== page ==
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I'm having some trouble with isometric walls.

I'm drawing isometric floor tiles using the back to front rendering method, and it works fine. I also keep my floor tiles lined up properly in a nice grid. The code (and this seems to be pretty much standard for isometric floor drawing) is as follows:

for(int x = 0; x < 6; x++){
    for(int y  = 3; y >=0 ; y--){

        int xCo = (y+x)*(tileWidth/2);
        int yCo = (x-y)*(tileHeight/2);
        tile.draw(g, xCo, yCo);
    }            
}

This makes a nice little floor grid. See here.

Unfortunately, when I use the same logic for walls, it all goes right to hell.

for(int x = 0; x < 6; x++){
    for(int y  = 3; y >= 0 ; y--){

        int xCo = (y+x)*(wallWidth()/2);
        int yCo = (x-y)*(wallHeight()/2);
        walls.draw(g, xCo, yCo);    
    }
}

I'm using a placeholder as my wall tile (it's a placeholder from google image search, but it should work all the same), and this is the result I get.

The rendering order for my walls is clearly correct, nearer walls render on top of farther away walls, which is what I want, but the positioning is also painfully incorrect, and I don't know exactly how I ought to correct that short of using pixel values.

For reference, I did do a trial using hardcoded pixel vals, because I found that from one wall's right corner to the next wall's right corner, the change was exactly (200, -100) pixels. When I made my rendering loop account for that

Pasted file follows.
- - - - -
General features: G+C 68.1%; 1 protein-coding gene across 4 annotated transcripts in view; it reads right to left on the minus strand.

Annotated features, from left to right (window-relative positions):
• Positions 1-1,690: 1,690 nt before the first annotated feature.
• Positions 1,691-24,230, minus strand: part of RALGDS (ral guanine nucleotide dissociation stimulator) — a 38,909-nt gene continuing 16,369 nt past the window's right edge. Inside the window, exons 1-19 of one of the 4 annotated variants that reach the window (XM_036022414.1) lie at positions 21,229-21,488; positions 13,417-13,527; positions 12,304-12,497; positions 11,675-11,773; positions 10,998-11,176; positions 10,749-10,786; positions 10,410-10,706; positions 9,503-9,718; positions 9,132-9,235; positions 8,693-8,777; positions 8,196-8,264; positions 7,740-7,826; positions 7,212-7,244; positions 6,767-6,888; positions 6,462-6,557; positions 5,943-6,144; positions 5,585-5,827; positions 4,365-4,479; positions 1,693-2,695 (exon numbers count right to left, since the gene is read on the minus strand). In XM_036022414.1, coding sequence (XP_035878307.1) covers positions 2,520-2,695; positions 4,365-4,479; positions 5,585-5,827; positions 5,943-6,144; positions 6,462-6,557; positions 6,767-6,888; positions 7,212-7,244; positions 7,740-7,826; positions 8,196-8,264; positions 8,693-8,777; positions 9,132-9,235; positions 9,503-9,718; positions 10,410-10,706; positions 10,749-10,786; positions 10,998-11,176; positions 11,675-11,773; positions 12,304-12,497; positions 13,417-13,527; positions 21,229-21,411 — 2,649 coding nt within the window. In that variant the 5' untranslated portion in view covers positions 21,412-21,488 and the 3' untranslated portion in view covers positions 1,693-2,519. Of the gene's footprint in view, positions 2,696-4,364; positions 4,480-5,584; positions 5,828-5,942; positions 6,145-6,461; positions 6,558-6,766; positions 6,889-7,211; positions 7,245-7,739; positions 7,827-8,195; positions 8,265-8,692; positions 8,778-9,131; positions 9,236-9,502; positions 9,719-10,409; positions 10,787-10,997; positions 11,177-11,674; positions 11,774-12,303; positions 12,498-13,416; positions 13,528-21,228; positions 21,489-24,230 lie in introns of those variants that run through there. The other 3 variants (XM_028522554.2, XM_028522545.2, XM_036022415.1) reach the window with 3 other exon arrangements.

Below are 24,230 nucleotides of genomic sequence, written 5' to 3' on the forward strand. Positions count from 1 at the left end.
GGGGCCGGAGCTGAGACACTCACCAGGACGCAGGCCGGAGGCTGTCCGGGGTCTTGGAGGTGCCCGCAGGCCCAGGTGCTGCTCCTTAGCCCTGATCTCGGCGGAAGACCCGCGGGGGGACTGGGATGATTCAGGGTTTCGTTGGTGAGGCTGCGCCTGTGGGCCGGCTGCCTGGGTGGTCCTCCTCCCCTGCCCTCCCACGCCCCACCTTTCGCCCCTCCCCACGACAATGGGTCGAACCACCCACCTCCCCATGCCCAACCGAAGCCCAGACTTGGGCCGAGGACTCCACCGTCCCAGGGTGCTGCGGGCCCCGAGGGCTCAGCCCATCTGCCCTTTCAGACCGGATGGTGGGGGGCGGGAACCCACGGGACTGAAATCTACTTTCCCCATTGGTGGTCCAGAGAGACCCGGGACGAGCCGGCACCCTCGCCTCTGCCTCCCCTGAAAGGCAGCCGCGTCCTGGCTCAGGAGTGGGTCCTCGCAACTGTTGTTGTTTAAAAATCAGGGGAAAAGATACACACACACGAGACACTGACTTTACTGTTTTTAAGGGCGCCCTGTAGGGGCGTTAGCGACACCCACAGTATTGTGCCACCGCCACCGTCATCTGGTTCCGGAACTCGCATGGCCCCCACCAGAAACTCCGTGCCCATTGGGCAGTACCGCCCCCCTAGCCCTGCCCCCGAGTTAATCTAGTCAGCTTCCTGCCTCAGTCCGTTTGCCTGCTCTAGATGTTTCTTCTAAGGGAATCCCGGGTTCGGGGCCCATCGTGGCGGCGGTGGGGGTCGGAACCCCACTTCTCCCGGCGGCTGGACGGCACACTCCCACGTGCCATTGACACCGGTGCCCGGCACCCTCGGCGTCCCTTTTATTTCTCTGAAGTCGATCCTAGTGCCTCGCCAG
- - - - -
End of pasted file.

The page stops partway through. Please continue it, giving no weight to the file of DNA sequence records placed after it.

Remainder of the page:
int xCo = (x+y)*200;
int yCo = (y-x)*-100;

it worked fine, but that is not a viable solution because it doesn't allow for any versatility.

So, looking for suggestions on how to make my isometric walls line up. What am I doing wrong?

Thanks!

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Could you post an example picture of what you're trying to achieve, even if just a mock-up? –  Thomas Jan 23 '13 at 22:15
    
did you intend to change yCo int he 3rd example to use y-x instead of x-y as in the first 2 examples? (i.e. Is that a typo in your code, or the question?) –  horatio Jan 23 '13 at 22:39
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1 Answer

up vote 5 down vote accepted

You can't simply use the same drawing code for walls as for floors because walls and floors are not in the same plane: floors are flat (horizontal) while walls are vertical. So you have to draw them slightly differently.

Your x and y coordinates in the floor case mean something like "left/right" and "forward/backward" in terms of the placement of the tiles. For bricks, left and right still make sense, but we want to replace forward/backward with up and down to reflect the vertical direction. So our "y" gets a new meaning.

Now, in Maths, the y axis usually points upwards while in 2D computer graphics it points down. You can take your pick - the code below assumes that it points upwards so that y = 0 means "at the floor level".

So let's start thinking about order. The example brick you posted is for a wall that would be a the (upper) left end of a floor. Because of the black parts of the brick (the depth of the wall), we have to make sure that we draw the bricks that are further right first so that the black depth on the left side will be covered by bricks that are closer. The same argument applies for the black on the top part of the wall, we have to draw the lower bricks first.

If we stick with the x- and y-directions as discussed before (x goes from left to right, y goes from bottom to top), this means that we have to run both our for-loops in negative directions:

    for (int y = 3; y >= 0; y--) {